That meant bringing our troops home after nearly a decade of war.
As important, it meant helping Iraqis build a sovereign, stable, self-reliant country, with a representative government that could become a partner in the region, and no safe haven for terrorists.
On our first full day of work after inauguration, President Obama hosted a cabinet-level meeting to begin to chart the course toward that goal.
A month later, when the United States still had 144,000 troops on the ground, the President determined to withdraw U.S. forces from Iraqi cities by the summer of 2009; end our combat mission and get down to 50,000 troops by September 2010; and fulfill President Bush’s Security Agreement with the Iraqi government by drawing down all of our troops by December 31, 2011.
Under the leadership of President Obama and Vice President Biden -- who the President asked to oversee our Iraq policy, and who has made 8 trips to Iraq since being elected -- we have followed that path to the letter.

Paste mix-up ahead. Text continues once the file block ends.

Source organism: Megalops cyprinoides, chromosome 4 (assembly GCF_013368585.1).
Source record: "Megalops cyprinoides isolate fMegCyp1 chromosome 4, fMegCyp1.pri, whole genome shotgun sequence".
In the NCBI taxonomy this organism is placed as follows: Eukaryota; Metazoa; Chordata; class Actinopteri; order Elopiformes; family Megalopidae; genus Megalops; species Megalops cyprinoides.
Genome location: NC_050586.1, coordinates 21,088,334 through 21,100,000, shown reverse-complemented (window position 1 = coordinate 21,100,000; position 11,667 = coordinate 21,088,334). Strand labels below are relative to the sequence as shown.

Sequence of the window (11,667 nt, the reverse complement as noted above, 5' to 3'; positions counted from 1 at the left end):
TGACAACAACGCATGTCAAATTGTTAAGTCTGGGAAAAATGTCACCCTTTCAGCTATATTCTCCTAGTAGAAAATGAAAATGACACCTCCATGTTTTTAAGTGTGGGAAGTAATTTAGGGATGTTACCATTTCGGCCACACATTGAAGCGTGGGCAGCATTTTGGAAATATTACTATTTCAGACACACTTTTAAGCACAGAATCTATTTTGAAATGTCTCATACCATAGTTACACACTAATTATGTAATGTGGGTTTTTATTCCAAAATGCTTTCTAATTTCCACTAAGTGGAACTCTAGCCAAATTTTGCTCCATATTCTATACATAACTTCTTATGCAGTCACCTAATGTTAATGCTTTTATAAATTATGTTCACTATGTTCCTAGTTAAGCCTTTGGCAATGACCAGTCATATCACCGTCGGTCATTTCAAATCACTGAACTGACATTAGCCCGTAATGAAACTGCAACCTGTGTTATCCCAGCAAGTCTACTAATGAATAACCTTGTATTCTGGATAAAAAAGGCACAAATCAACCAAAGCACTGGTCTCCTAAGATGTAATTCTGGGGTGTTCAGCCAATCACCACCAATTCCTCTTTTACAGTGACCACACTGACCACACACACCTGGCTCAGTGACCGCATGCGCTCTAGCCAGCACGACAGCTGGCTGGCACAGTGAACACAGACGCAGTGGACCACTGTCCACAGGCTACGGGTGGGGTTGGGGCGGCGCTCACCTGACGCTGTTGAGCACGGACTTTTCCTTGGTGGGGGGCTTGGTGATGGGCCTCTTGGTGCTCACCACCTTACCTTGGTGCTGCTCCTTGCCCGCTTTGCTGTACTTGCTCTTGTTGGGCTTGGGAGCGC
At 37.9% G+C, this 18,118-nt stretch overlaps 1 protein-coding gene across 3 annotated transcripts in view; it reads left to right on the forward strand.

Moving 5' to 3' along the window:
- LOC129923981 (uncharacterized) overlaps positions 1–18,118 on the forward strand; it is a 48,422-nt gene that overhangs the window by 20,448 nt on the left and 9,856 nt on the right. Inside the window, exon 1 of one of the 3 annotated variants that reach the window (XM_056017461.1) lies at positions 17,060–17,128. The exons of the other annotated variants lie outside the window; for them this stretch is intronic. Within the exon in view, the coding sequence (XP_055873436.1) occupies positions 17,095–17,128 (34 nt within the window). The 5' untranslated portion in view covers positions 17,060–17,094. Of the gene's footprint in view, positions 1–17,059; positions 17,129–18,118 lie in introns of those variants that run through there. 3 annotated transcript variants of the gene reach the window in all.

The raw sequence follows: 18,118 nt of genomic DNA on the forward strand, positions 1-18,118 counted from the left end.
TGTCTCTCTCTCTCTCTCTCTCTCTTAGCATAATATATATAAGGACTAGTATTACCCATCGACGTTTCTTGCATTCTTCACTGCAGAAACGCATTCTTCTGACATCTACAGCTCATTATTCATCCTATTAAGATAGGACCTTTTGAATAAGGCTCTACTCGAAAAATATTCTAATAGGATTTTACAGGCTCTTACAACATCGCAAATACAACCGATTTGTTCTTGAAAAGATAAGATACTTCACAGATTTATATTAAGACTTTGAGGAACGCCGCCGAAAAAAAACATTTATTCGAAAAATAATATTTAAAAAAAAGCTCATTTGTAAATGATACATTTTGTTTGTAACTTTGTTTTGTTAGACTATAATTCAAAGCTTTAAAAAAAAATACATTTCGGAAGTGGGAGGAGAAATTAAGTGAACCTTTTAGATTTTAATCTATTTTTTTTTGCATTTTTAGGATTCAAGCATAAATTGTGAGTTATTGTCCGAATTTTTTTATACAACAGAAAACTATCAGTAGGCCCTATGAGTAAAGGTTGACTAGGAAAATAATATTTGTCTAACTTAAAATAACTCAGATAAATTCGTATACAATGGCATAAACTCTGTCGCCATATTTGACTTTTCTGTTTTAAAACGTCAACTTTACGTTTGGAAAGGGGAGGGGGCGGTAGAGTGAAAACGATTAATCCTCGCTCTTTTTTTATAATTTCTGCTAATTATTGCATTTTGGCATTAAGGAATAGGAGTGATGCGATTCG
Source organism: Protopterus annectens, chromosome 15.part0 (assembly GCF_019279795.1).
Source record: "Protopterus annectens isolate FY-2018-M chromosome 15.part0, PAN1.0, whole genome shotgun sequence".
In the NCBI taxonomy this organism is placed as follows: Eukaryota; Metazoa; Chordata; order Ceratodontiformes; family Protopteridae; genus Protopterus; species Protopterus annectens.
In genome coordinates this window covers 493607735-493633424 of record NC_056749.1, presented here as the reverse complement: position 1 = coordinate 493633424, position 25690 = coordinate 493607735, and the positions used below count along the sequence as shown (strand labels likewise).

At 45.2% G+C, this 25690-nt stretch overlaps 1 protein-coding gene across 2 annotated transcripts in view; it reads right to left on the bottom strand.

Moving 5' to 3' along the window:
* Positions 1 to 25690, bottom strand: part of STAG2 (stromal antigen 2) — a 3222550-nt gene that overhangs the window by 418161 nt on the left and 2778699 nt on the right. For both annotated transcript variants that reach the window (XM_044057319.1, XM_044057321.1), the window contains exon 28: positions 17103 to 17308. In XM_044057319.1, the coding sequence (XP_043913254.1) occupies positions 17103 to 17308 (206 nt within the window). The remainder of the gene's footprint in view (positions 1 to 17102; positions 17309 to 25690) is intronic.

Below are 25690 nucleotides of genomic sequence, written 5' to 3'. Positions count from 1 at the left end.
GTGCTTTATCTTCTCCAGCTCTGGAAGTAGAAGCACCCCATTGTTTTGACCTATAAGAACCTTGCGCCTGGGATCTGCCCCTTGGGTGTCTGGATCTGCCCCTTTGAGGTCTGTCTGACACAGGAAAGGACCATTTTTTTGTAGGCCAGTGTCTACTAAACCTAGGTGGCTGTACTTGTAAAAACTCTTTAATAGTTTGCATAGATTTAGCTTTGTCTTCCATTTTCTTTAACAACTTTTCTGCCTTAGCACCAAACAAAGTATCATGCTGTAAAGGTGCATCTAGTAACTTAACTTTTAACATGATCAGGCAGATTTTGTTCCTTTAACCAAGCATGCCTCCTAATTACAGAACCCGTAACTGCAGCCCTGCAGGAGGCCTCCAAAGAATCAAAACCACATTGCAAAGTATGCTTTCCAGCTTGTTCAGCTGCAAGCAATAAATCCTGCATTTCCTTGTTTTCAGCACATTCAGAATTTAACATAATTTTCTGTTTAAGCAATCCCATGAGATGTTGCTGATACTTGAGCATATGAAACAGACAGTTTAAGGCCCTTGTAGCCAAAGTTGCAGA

At every significant step along the way, many predicted that the violence would return and Iraq would slide back toward sectarian war.
Those predictions proved wrong.
Over the past three years, violence has declined and remains at historic lows—even after we completed the drawdown of U.S. forces late last year. Weekly security incidents fell from an average of 1,600 in 2007-2008 to fewer than 100 today.
That is a credit to our troops—who succeeded, at great cost, in restoring a measure of stability when all looked to be lost; and who trained an Iraqi Army that is now, in defiance of the doubters, capably providing security for its citizens.
This created the time and space for what Vice President Biden calls the most important development in Iraq in recent years: politics supplanting violence as the dominant means of settling disputes and advancing interests.
Iraqis wrestled with a series of political crises—over the election law, the de-Baathification process, the election itself and government formation—that at an earlier phase of the conflict would have erupted into violence.
Each and every time, Iraqi leaders resolved their differences at the negotiating table and through the political process with the steady support of our Embassy, led today by one of our nation’s toughest and smartest diplomats, Jim Jeffrey.
And in December, after more than eight wrenching years, President Obama kept his promise to end the Iraq war—responsibly.